Perhaps it is the proximity to Halloween, but what I find most troubling about the wrenching and difficult decision to close or transform schools are the ghosts: All of the kids who went through the school, received an education wholly inadequate to the demands of modern life, and are no longer in view. Traces of them linger, but they have largely vanished.
I see this with the controversy over Montbello. Many of the people attending public forums to comment on the plan are current students, their parents, and teachers. If the reform plan goes through, teachers will lose their jobs, and they are fighting intently for their positions and livelyhood. That’s their right, and should surprise no one.
Students and parents are fighting for the devil they know. I continue to think that the opinions of current students and parents are critical, valid, and almost hopelessly biased (in much the same way that all parents believe their children are beautiful – to them they are). Several years ago a survey of parents showed that 72 percent of them gave DPS overall a grade of “D” or “F”, however only 27 percent of them gave their child’s school a grade of “D” or “F.” As a parent, I implicitly understand this — how could any parent admit to themselves that they are sending their child off to a failing school each and every day?
How could a student get up each day with the knowledge that their school will not prepare them for full lives as adults? Students and parents in a school will always believe that it is better than it is, or that it is about to become much better. This hope is essential, but it is not a strategy.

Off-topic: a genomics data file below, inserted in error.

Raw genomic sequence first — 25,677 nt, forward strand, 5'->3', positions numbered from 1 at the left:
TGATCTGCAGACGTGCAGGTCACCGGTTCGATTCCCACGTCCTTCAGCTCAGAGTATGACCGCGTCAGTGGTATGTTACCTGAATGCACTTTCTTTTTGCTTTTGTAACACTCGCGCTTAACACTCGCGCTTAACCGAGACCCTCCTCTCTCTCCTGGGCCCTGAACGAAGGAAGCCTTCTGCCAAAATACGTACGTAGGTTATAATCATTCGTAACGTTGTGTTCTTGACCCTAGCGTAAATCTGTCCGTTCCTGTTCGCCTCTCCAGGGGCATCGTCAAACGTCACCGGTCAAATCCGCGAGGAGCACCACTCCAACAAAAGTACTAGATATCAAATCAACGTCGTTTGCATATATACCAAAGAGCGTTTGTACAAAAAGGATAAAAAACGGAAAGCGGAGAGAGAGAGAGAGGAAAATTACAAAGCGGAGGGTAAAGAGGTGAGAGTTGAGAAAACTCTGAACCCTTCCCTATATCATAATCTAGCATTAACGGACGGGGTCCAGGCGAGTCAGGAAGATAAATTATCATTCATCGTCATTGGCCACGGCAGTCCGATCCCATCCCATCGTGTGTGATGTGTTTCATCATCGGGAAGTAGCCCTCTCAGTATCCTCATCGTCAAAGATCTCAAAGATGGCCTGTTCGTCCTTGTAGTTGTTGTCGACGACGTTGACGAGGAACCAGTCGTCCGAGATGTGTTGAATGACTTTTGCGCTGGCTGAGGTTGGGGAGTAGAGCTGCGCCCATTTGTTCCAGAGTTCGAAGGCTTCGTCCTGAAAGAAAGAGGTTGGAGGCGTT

No one questions Montbello’s numbers: Of the freshmen who start at Montbello, six percent graduate and go on to college without needing remedial work. 94 percent do not. The overwhelming majority of these 94 percent are the ghosts. Over a 10-year period when Montbello’s performance has been an ongoing issue, the school has had roughly 3,750 students pass through its halls. Probably about 3,300 of them do not receive a advanced degree of any kind. Maybe 10% of these can overcome their lack of academic preparation and are successful. Who is left? One decade, 3,000 alumnus ghosts.
These ghosts should be a haunting presence over the current proceedings. What is missing from the meetings where school closings are debated are alumni lining the walls to defend these schools. Where are the alumni who can point to the significant role that Montbello played in their future success? How the school nurtured and prepared them for the challenges they face as adults? How it fostered in them an interest, or kindled a passion that they were able to follow to be a leader in their company, industry, organization, or community? Not the odd alumni who succeeded despite the school, but legions upon legions who left its halls and prospered.
So when the voices are raised and rage, look to quietness. When teachers fight for their jobs, and students to stay with their classmates, and parents who want to walk their kids to school — all of whom are absolutely right to champion what they want — remember the absence of all the students who were once there, and consider where they might be today.
In the cacophony over school closings, remember the echoing, haunting silence of the alumnus ghosts.